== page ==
Australian capital legalises recreational marijuana in a national first

Support us and go ad-free

Australia’s capital has become the first part of the country to legalise recreational marijuana for personal use.

The Australian Capital Territory (ACT) Legislative Assembly voted on Wednesday to legalise possession by adults of up to 50 grams (1.8 ounces) of dried marijuana and cultivation of two marijuana plants beginning on January 31.

The assembly is the local government of Canberra, the national capital with a population of 400,000.

The law requires that adults not use marijuana near children and to store it out of their reach.

Owners cannot sell or supply their marijuana to anyone else.

Read on...

Support us and go ad-free

Households are limited to growing no more than four plants, regardless of the number of occupants.

Attorney General Gordon Ramsay said it was time to treat drug addiction as a health issue rather than an issue of “right and wrong”.

Possession of small amounts of marijuana has been decriminalised throughout Australia, but the ACT is the first of Australia’s eight states and territories to take the next step of legalising possession and cultivation.

Marijuana users in Canberra, however, will still face some legal uncertainty – because possession of small amounts of marijuana remains illegal under federal law.

Chief Minister Andrew Barr said such prosecutions would require approval of federal prosecutors, who are “concerned with larger matters than the possession of a small amount of drug”. Federal prosecutors, meanwhile, have declined to provide the government with advice on the likelihood of such prosecutions.

Barr said police charging Canberra marijuana smokers under federal law “would be outrageous”, but the smokers could cite the territory law in their defence before a judge.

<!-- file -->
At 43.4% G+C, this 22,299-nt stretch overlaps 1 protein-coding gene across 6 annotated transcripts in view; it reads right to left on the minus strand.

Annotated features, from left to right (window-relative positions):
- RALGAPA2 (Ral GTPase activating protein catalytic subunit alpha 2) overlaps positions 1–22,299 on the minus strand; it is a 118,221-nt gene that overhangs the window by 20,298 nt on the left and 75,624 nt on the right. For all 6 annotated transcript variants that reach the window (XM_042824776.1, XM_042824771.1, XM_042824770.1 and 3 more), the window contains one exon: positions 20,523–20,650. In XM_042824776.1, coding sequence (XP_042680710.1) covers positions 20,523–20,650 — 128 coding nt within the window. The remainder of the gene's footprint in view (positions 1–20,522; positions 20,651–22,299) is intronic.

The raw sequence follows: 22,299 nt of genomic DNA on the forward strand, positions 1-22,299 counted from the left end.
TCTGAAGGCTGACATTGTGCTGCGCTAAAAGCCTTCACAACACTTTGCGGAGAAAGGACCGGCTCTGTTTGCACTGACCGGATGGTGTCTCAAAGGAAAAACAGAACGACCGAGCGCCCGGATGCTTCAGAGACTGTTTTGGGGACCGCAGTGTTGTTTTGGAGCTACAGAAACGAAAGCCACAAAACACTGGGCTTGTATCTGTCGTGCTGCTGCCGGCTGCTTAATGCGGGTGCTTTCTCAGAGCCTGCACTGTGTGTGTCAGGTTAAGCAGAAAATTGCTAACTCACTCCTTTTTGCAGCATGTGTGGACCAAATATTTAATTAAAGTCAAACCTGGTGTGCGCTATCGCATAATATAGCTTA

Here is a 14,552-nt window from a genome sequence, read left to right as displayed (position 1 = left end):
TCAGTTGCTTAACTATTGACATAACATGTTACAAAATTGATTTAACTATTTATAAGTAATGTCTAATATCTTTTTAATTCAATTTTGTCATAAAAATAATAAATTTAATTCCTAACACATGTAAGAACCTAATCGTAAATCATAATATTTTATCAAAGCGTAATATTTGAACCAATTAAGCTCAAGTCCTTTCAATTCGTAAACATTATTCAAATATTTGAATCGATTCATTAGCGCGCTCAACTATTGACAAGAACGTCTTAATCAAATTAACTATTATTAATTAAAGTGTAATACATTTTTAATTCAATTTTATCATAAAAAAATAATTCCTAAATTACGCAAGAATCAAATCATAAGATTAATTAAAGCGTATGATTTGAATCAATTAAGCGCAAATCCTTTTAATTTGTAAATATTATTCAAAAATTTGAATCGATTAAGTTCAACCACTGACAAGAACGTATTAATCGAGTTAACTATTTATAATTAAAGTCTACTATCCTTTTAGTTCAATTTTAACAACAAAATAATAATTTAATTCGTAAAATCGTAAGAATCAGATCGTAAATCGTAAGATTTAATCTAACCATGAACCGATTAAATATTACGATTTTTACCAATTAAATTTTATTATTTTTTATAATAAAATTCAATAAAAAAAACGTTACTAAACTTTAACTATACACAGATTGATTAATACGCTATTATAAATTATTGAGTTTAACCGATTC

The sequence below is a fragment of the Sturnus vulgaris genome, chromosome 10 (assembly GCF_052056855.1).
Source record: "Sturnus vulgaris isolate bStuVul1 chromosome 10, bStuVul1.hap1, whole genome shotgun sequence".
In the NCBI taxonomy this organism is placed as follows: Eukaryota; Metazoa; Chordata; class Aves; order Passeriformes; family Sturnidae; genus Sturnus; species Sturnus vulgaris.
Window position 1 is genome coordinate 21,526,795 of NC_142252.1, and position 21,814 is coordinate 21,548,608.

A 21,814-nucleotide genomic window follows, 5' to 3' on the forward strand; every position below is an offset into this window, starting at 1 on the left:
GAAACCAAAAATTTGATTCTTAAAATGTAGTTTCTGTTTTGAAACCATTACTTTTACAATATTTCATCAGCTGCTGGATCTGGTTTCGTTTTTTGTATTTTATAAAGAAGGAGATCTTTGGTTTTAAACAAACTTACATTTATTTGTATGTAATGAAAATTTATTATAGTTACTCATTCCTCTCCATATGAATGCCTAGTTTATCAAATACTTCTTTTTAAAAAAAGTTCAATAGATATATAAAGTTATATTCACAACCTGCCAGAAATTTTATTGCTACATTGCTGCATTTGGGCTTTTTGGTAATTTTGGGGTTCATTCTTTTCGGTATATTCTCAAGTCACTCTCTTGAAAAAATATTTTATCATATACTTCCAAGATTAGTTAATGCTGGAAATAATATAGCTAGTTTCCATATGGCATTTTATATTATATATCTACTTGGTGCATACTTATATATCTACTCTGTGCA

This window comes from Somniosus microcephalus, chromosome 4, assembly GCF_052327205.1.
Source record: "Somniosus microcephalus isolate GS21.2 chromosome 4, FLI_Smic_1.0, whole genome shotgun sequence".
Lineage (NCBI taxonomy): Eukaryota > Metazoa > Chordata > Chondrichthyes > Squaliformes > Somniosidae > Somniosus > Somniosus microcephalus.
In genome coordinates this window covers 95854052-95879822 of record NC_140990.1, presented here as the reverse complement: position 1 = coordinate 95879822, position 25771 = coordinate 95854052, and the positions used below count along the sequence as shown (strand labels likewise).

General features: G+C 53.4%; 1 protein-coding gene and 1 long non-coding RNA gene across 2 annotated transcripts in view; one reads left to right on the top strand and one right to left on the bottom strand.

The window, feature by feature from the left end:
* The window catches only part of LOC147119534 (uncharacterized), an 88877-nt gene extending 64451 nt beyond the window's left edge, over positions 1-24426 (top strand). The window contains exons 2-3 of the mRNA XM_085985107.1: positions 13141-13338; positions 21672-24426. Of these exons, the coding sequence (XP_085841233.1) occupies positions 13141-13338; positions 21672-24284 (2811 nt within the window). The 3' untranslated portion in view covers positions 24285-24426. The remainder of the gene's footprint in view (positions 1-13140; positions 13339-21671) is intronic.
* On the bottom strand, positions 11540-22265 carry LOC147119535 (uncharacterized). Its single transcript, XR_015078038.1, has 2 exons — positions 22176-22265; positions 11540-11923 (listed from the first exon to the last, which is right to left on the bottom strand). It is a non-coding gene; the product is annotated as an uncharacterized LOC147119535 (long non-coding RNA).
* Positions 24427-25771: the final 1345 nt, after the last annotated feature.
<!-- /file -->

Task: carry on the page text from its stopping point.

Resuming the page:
Australian Federal Police chief officer Ray Johnson said Canberra police had been advised to “focus on the traffickers”, but that officers were free to enforce federal law.

Former Australian Federal Police Commissioner Mick Palmer issued a joint statement with the Take Control drug law reform campaign congratulating the territory on the change.

“I welcome what I consider to be a courageous decision by the ACT parliament to put control into a completely uncontrolled environment,” the statement said.

Medical marijuana has been available in Australia to patients with doctors’ prescriptions since 2017.

The ACT is renowned for its liberal policies toward illicit drugs. In April, for example, Canberra hosted Australia’s first pill-testing facility at a music festival so that drug users could have their illicit substances analysed for unexpected contaminates before taking them.

Support us and go ad-free

We need your help to keep speaking the truth

Every story that you have come to us with; each injustice you have asked us to investigate; every campaign we have fought; each of your unheard voices we amplified; we do this for you. We are making a difference on your behalf.

Our fight is your fight. You’ve supported our collective struggle every time you gave us a like; and every time you shared our work across social media. Now we need you to support us with a monthly donation.

We have published nearly 2,000 articles and over 50 films in 2021. And we want to do this and more in 2022 but we don’t have enough money to go on at this pace. So, if you value our work and want us to continue then please join us and be part of The Canary family.

In return, you get:

* Advert free reading experience
* Quarterly group video call with the Editor-in-Chief
* Behind the scenes monthly e-newsletter
* 20% discount in our shop

Almost all of our spending goes to the people who make The Canary’s content. So your contribution directly supports our writers and enables us to continue to do what we do: speaking truth, powered by you. We have weathered many attempts to shut us down and silence our vital opposition to an increasingly fascist government and right-wing mainstream media.

With your help we can continue:

* Holding political and state power to account
* Advocating for the people the system marginalises
* Being a media outlet that upholds the highest standards
* Campaigning on the issues others won’t
* Putting your lives central to everything we do

We are a drop of truth in an ocean of deceit. But we can’t do this without your support. So please, can you help us continue the fight?

The Canary Support us